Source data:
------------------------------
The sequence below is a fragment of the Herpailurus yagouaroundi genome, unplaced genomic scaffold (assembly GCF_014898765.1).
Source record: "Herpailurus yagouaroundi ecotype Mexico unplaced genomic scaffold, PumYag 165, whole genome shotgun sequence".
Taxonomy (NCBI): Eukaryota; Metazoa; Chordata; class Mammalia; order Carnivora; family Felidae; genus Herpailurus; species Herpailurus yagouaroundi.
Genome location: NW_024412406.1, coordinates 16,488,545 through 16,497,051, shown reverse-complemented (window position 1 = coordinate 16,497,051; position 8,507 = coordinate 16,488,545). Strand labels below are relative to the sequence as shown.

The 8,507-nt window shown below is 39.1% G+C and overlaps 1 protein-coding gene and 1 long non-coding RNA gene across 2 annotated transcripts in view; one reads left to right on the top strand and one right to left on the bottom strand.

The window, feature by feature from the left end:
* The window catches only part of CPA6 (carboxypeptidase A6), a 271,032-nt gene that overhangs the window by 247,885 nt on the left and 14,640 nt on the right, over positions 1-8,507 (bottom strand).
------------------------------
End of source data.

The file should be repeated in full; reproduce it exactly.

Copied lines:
The sequence below is a fragment of the Herpailurus yagouaroundi genome, unplaced genomic scaffold (assembly GCF_014898765.1).
Source record: "Herpailurus yagouaroundi ecotype Mexico unplaced genomic scaffold, PumYag 165, whole genome shotgun sequence".
Taxonomy (NCBI): Eukaryota; Metazoa; Chordata; class Mammalia; order Carnivora; family Felidae; genus Herpailurus; species Herpailurus yagouaroundi.
Genome location: NW_024412406.1, coordinates 16,488,545 through 16,497,051, shown reverse-complemented (window position 1 = coordinate 16,497,051; position 8,507 = coordinate 16,488,545). Strand labels below are relative to the sequence as shown.

The 8,507-nt window shown below is 39.1% G+C and overlaps 1 protein-coding gene and 1 long non-coding RNA gene across 2 annotated transcripts in view; one reads left to right on the top strand and one right to left on the bottom strand.

The window, feature by feature from the left end:
* The window catches only part of CPA6 (carboxypeptidase A6), a 271,032-nt gene that overhangs the window by 247,885 nt on the left and 14,640 nt on the right, over positions 1-8,507 (bottom strand).